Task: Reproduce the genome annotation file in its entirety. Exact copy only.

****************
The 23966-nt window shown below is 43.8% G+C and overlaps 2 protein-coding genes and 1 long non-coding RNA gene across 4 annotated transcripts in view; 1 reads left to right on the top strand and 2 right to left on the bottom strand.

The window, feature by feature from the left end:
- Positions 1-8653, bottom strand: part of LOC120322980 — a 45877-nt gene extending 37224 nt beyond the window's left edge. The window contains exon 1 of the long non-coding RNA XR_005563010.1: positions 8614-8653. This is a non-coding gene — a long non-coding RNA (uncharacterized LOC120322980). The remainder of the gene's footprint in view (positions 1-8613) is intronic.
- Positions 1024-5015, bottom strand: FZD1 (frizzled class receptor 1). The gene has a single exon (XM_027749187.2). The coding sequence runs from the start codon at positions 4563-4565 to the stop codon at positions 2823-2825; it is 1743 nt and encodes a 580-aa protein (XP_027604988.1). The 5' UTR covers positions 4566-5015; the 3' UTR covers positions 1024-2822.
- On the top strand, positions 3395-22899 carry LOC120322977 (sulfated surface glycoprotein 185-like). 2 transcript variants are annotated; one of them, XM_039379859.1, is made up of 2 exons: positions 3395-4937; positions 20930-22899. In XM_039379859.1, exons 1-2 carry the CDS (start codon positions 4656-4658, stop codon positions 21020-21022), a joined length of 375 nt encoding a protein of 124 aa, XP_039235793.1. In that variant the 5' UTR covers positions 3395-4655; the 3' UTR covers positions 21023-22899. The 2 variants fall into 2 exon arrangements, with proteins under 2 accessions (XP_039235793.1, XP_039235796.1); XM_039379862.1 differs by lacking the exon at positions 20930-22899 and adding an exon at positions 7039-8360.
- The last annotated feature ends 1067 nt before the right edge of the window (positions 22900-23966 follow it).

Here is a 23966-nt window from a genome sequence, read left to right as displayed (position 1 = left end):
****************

The 23966-nt window shown below is 43.8% G+C and overlaps 2 protein-coding genes and 1 long non-coding RNA gene across 4 annotated transcripts in view; 1 reads left to right on the top strand and 2 right to left on the bottom strand.

The window, feature by feature from the left end:
- Positions 1-8653, bottom strand: part of LOC120322980 — a 45877-nt gene extending 37224 nt beyond the window's left edge. The window contains exon 1 of the long non-coding RNA XR_005563010.1: positions 8614-8653. This is a non-coding gene — a long non-coding RNA (uncharacterized LOC120322980). The remainder of the gene's footprint in view (positions 1-8613) is intronic.
- Positions 1024-5015, bottom strand: FZD1 (frizzled class receptor 1). The gene has a single exon (XM_027749187.2). The coding sequence runs from the start codon at positions 4563-4565 to the stop codon at positions 2823-2825; it is 1743 nt and encodes a 580-aa protein (XP_027604988.1). The 5' UTR covers positions 4566-5015; the 3' UTR covers positions 1024-2822.
- On the top strand, positions 3395-22899 carry LOC120322977 (sulfated surface glycoprotein 185-like). 2 transcript variants are annotated; one of them, XM_039379859.1, is made up of 2 exons: positions 3395-4937; positions 20930-22899. In XM_039379859.1, exons 1-2 carry the CDS (start codon positions 4656-4658, stop codon positions 21020-21022), a joined length of 375 nt encoding a protein of 124 aa, XP_039235793.1. In that variant the 5' UTR covers positions 3395-4655; the 3' UTR covers positions 21023-22899. The 2 variants fall into 2 exon arrangements, with proteins under 2 accessions (XP_039235793.1, XP_039235796.1); XM_039379862.1 differs by lacking the exon at positions 20930-22899 and adding an exon at positions 7039-8360.
- The last annotated feature ends 1067 nt before the right edge of the window (positions 22900-23966 follow it).

Here is a 23966-nt window from a genome sequence, read left to right as displayed (position 1 = left end):